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Trump Rescinds Controversial Water Rule

Law Office of C. William Smalling, P.C. March 31, 2017

One of the most controversial environmental regulations enacted during the Obama administration was the EPA and Army Corps of Engineer’s “Clean Water Rule: Definition of 'Waters of the United States’”. The WOTUS rule, as it was commonly known, greatly expanded the government’s control over land that could be even remotely described as a stream or wetland. Now, President Trump has issued an executive order directing the EPA and Army Corps to review and rescind or revise the rule.

A Long and Complex History

Ever since the Clean Water Act became law in 1972 there has been debate about exactly what water is under the government’s control. The law is supposed to cover all the “navigable waters” of the nation, but that term has been in dispute since even before the Clean Water Act was adopted.

The issue has been to the United States Supreme Court twice, and the rulings in both those cases made the definition, and thus the reach of the law, as clear as mud. The last time it was at the Supreme Court, in Rapanos v. United States, 547 U.S. 715 (2006), the court issued a 4-4-1 ruling with Justice Kennedy authoring a concurring option that is basically the basis of the current rule.


The WOTUS rule was supposed to offer clarity and predictability, but so far it has only spawned a lot of litigation. In fact, it has not been implemented at all because of all the lawsuits that were filed.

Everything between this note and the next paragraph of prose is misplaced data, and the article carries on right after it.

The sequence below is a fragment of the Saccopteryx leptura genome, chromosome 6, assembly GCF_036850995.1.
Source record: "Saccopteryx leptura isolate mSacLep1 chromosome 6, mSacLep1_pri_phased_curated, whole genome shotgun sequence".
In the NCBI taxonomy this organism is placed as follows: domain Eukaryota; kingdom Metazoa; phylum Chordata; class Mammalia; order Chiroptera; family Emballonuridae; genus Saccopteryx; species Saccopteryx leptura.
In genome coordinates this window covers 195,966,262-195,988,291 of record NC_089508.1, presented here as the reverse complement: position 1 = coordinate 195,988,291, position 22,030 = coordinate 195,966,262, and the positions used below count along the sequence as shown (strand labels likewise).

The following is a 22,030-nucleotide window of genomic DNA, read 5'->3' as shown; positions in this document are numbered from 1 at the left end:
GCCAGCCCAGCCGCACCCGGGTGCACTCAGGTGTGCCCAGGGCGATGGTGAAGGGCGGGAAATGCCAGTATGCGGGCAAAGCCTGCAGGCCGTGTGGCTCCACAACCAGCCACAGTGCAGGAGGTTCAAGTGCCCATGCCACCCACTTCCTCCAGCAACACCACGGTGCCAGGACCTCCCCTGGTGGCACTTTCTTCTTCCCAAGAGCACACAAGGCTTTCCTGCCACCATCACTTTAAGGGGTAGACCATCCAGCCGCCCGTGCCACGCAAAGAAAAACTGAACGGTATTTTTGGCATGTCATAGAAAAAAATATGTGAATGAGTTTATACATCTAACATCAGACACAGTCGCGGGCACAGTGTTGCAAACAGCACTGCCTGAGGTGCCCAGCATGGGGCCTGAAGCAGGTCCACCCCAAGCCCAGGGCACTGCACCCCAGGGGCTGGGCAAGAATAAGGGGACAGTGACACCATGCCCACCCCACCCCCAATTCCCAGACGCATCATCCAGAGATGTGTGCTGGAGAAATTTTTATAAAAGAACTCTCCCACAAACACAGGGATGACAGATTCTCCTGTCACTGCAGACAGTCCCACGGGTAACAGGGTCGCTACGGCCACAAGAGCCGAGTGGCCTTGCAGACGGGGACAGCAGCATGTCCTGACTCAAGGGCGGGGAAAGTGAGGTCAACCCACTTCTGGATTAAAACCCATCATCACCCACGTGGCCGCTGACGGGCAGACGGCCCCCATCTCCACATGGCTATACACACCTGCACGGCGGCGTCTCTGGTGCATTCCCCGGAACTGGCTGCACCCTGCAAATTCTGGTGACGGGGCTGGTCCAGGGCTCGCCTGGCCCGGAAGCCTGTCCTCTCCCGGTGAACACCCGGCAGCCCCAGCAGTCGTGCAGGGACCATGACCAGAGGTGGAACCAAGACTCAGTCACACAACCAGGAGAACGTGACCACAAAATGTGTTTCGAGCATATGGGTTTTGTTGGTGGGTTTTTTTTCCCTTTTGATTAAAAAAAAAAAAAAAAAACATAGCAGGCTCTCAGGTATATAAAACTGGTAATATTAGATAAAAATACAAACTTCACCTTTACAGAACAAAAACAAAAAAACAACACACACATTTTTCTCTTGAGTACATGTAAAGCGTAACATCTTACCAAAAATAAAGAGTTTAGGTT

Litigants suggest the rule expanded the power of the federal government in ways that are completely improper. For example, land that could be regulated as a wetland under the WOTUS rule may only be wet for a brief period during the rainy season. Landowners, especially farmers, have objected to this, claiming that the WOTUS rules apply much too broadly.

In his remarks at the executive order signing, Trump suggested homeowners were being fined for filling in puddles on their property, and mentioned a rancher in Wyoming who was being fined $37,000 a day for digging a small watering hole for his cattle on his land.

What’s Next?

Trump’s executive order directs the EPA and the Army Corps of Engineers to review the WOTUS rue to “ensure that the Nation's navigable waters are kept free from pollution, while at the same time promoting economic growth, minimizing regulatory uncertainty, and showing due regard for the roles of the Congress and the States under the Constitution.”

It also suggests that the agencies should adopt a definition of “navigable waters” that is “consistent with the opinion of Justice Antonin Scalia in Rapanos.”

This means regulated entities will have a second bite at the apple because any changes to the existing rule will have to go through the federal rulemaking process. Anyone who thinks they will be impacted by the WOTUS rule should consider submitting comments when the opportunity arises.